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NRDC: Anti-Chemical Food Rules ‘Woefully Inadequate’

NRDC2Federal protections to keep potentially unsafe chemicals out of foods are “woefully inadequate” and may be putting the health of Americans at risk, according to a Natural Resources Defense Council investigative report.

The food safety protection system is marred by minimal supervision by the US Food and Drug Administration, rife with apparent conflicts of interest in safety evaluations, and rendered all but toothless by a gaping loophole that allows companies to simply declare as safe hundreds of chemicals added to our foods—without any notification to the FDA or the public, according to Generally Recognized as Secret: Chemicals Added to Food in the United States.

The report shows:

  • Some 275 chemicals used by 56 companies appear to be marketed as “generally recognized as safe,” or GRAS, and used in many food products based on companies’ safety determinations that, pursuant to current regulations, did not need to be reported to the FDA or the public.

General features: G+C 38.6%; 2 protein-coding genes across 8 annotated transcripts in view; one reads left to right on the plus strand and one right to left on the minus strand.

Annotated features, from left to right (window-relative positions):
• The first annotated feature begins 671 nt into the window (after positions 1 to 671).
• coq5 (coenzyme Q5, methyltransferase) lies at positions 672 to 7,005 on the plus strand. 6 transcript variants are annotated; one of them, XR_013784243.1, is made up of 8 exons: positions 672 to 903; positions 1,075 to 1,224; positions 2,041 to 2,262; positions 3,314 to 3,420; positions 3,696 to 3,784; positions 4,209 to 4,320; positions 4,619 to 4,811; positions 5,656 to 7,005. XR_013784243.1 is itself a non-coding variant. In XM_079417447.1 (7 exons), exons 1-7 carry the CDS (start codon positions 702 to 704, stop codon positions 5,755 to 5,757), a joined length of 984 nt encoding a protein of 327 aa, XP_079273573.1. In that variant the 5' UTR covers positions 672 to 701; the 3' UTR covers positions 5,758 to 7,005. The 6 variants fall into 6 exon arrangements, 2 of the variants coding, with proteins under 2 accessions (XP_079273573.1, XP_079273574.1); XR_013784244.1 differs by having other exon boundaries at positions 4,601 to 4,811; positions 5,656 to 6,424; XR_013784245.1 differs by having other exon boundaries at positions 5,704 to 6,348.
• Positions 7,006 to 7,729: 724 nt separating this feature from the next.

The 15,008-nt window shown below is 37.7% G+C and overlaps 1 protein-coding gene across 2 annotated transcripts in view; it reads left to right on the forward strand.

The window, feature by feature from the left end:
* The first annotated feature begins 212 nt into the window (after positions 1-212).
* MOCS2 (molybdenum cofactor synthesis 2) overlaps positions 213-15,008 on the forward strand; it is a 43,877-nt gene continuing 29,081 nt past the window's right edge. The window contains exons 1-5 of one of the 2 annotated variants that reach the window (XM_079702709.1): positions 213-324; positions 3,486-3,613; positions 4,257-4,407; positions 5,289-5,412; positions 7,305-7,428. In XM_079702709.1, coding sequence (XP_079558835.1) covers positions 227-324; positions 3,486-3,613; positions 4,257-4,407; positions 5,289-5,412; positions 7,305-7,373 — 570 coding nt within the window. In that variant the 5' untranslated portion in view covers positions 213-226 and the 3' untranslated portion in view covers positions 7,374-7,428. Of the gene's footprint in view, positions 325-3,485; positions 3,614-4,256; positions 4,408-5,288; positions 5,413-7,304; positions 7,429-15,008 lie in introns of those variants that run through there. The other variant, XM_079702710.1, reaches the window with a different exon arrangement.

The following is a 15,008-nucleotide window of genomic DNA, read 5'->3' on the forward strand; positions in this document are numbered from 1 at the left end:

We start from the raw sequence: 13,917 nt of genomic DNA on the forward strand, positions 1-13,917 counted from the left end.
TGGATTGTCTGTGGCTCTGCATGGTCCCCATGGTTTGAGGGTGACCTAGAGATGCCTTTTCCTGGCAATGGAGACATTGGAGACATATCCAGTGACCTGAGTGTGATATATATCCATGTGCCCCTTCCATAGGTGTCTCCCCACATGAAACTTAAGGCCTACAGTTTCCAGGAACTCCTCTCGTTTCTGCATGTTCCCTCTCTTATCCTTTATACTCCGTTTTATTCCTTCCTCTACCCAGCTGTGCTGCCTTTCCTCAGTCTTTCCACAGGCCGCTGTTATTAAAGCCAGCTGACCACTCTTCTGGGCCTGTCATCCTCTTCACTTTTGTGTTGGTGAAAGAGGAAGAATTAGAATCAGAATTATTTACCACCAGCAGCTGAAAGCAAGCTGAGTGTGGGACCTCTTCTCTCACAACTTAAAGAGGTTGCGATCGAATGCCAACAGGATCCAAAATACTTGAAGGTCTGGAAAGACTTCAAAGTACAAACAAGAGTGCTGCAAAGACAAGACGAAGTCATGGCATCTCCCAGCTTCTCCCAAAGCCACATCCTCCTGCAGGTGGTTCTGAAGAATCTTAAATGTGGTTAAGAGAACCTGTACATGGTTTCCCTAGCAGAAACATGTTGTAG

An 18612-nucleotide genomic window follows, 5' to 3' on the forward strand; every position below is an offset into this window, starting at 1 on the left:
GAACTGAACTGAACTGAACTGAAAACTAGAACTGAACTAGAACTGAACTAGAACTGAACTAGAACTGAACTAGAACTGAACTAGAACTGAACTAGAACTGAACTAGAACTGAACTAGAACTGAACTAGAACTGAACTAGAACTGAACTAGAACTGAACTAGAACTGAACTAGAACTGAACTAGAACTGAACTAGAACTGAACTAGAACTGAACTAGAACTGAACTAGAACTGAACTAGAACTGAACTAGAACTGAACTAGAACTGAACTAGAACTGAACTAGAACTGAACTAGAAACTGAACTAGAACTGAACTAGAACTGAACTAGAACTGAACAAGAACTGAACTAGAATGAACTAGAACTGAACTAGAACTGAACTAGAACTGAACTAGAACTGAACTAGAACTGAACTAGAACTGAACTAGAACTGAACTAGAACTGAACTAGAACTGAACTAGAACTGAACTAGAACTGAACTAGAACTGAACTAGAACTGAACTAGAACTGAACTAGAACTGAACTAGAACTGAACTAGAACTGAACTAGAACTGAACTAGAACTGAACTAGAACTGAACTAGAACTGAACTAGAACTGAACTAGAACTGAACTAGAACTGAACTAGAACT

• Information obtained under the federal Freedom of Information Act shows that when FDA does learn of a chemical proposed to be used in food, the agency often asks tough questions, but because of the GRAS loophole a company is not bound to answer them and not prohibited from continuing to sell the chemical for use in food.
  • Based on information from notices submitted to the FDA, but later withdrawn, companies have sometimes certified their chemicals as safe for use in food despite potentially serious allergic reactions, or adverse reactions in combination with common drugs, or have proposed using amounts of the chemicals in food at much higher levels than company-established safe levels.
  • When companies seek the FDA’s voluntary review of their GRAS safety determination, the agency rejects or triggers withdrawal of that determination in one out of every 5 cases. At least in some instances, companies may have withdrawn their notices in order to avoid having an FDA rejection made public.
  • The public and FDA are in the dark about hundreds of chemicals found in our food because companies aren’t required to submit the safety determination to FDA for its review.

In February, Subway agreed to remove the GRAS chemical azodicarbonamide, a leavening and bleaching agent, from its bread, after a campaign by blogger Food Babe.

More than 67,000 people signed a petition for Subway to stop using the chemical after the blogger took the company to task for the chemical, which she said is linked to asthma and cancer, and is “the same chemical used to make yoga mats and shoe rubber.”

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